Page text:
I underwent bilateral TMJ implant surgery in 2009, hoping to get relief from severe pain. Following the operation, my struggle became more than just coping with the daily pain, but was made worse by the lack of compassion and understanding from health care professionals. Instead of lending an ear to my struggles, my complaints were (and are) ignored. Seeking to alleviate the pain from the first implant surgery, I underwent a second surgery to replace one of the implants, but, damage to the trigeminal nerve had already been done. As a result, I became a trigeminal neuralgia (TN) patient. In short, I sought help for TMJ pain, underwent multiple surgeries, and ended up with permanent nerve damage and constant excruciating pain How did this happen? This is my story.
Having been a TMD patient for 25 years, I was very excited about getting relief through bilateral TMJ implant surgery for the degenerating TM joints. I was grateful at first, because I had found the best dentist there is for this condition who was within two hours from my home, and because my medical insurance would cover the surgery. I felt blessed. Unfortunately, the surgery did not turn out as I had hoped. Day after day, I experience all the types and levels of pain described in science books as the worst that can be experienced by mankind, even described as suicidal-level pain.
My pain continued and kept increasing. I couldn’t understand why I was not referred to a neurologist. Not only that, I couldn’t understand why the doctor wouldn’t explain to me what was going on. At the next appointment I had with the surgeon, I requested to be referred to a neurologist, which was denied. I kept pressing for more information, this time from a second doctor who was present. This was the day when the second doctor finally told me: “You have trigeminal neuralgia (TN) and there is no cure.” I was completely speechless. I looked at the surgeon and felt sick to my stomach.
I thought: How could these doctors have known more, but failed to tell me? I had to adjust to the fact that my life would be one of constant and intolerable pain, but it was not just an adjustment for me, but also for my family, and especially for my husband. Not only was my family life changed, but the challenge extended to my work. I had to drive 100 miles a day, always unsure when pain could suddenly strike. Driving under those conditions put my life (and the lives of others) at risk on numerous occasions. Ultimately, I lost my job since I couldn’t keep up with the demands that were expected of me.
Here is what my life is now like: You wake up in the middle of the night screaming, because you feel there is a knife stabbing you in your skull, or your eye is on fire or a brain shock that was triggered by the ceiling fan… Your eye feels like it has pieces of glass inside when applying eye drops. It feels like your ear is getting drilled with an ice pick; the back of your head hurts and you don’t understand why, and the pain lasts for days. Having hallucinations for nights in a row is so bad that you are afraid of going back to sleep again. These are the nature of pains I will have to endure forever.
In brief, this is what I learned about TN: It is a very painful disorder of the portion of the fifth cranial nerve (trigeminal nerve) that supplies sensation to the face. It is characterized by recurrent electric shock-like (paroxysmal) pains in one or more branches of the trigeminal nerve (maxillary, mandibular, and/or ophthalmic branches), each supplying a different portion of the face. Severe facial pain can last from a second to 15 minutes or longer; some individuals may have up to 100 lightning-like bursts of stabbing pain in a day. Injury to the trigeminal nerve may cause this severe pain condition. Trigeminal neuropathy or post-traumatic TN may develop following craniofacial or dental trauma. These pain conditions are caused by irreparable damage to the trigeminal nerve and secondary hyperactivity of the trigeminal nerve nucleus. Unfortunately, treatment of post-traumatic TN is often ineffective, and pain may not be controlled with medications.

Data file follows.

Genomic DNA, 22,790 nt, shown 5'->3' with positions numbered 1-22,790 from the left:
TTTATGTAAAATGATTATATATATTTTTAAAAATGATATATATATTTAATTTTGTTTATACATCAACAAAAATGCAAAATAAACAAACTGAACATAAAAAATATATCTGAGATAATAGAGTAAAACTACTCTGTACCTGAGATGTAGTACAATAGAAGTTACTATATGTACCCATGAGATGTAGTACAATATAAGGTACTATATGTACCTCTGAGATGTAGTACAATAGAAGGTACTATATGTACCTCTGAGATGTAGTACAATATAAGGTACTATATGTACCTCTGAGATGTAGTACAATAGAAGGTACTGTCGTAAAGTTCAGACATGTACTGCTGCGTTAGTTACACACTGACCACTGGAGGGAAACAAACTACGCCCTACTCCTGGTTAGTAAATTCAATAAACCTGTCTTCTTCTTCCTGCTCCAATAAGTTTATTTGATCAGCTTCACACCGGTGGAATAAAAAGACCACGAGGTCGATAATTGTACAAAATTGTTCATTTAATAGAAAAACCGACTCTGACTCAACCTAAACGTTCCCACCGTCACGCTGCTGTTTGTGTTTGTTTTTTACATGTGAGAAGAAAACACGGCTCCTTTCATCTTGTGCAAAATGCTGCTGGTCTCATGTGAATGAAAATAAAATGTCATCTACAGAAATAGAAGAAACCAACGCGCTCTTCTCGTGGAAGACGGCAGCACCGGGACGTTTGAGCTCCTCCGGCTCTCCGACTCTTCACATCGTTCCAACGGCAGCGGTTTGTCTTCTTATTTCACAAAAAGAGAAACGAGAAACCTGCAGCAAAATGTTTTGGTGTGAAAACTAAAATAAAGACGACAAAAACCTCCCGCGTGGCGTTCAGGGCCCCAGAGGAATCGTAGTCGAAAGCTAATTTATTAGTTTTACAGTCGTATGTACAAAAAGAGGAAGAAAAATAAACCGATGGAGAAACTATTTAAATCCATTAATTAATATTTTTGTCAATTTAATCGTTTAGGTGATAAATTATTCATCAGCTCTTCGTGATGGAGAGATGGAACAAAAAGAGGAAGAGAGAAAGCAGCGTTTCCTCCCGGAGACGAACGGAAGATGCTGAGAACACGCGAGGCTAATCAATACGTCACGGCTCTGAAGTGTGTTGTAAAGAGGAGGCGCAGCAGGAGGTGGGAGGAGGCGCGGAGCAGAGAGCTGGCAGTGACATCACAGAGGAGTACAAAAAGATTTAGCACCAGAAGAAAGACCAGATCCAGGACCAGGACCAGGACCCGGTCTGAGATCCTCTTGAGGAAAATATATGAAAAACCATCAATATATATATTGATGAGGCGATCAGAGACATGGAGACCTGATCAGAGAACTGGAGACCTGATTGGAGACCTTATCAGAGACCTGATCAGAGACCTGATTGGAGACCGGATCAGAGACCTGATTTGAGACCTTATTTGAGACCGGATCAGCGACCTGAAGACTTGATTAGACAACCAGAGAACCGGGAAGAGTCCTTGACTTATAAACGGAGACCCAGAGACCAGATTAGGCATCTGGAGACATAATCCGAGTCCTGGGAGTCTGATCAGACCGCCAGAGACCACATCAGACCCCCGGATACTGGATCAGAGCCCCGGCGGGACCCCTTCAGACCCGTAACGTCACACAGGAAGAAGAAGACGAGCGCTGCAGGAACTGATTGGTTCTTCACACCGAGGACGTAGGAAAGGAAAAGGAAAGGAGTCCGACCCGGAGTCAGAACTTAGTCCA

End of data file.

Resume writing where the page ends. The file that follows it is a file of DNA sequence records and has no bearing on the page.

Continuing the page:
Remember: Pain is not the only problem you will encounter, either with TMD or TN. Socially speaking, you will be in a corner forever. You won’t be comfortable in outdoor places and it takes time to recognize what triggers the pain and adjust your life accordingly. You will feel that living inside your room is more comfortable than seeing people outside. Instead of going out, checking your friends on Facebook, chatting on a TMJ blog or attending a support group is your happy day. You will turn from an enthusiastic outdoor person to a lonesome indoor person. So much bothers you: the sun, the heat, the wind, the breeze, the light, the rain, the stress, and the loud sound. After the third year you will start feeling the aftermath of all the drugs you have taken. Your body starts yelling out loud: “I’m hurting too.”
At this point in my life I’ve seen multiple neurologists and I’ve had repeated MRI, CT scans, and nerve blocks. I’m taking a cocktail of drugs: anticonvulsants, narcotics, and antidepressants. All these drugs are taken together to ease the pain caused by the original bilateral surgery from 2009. So, my message is: Be aware of what you are going to do, inform yourself about TMD. If you consider surgery, choose your surgeon carefully, and overall, ask the questions that you feel need to be answered. Don’t ever be shy to fight for your health! Speak up!
©2015 The TMJ Association, Ltd. All rights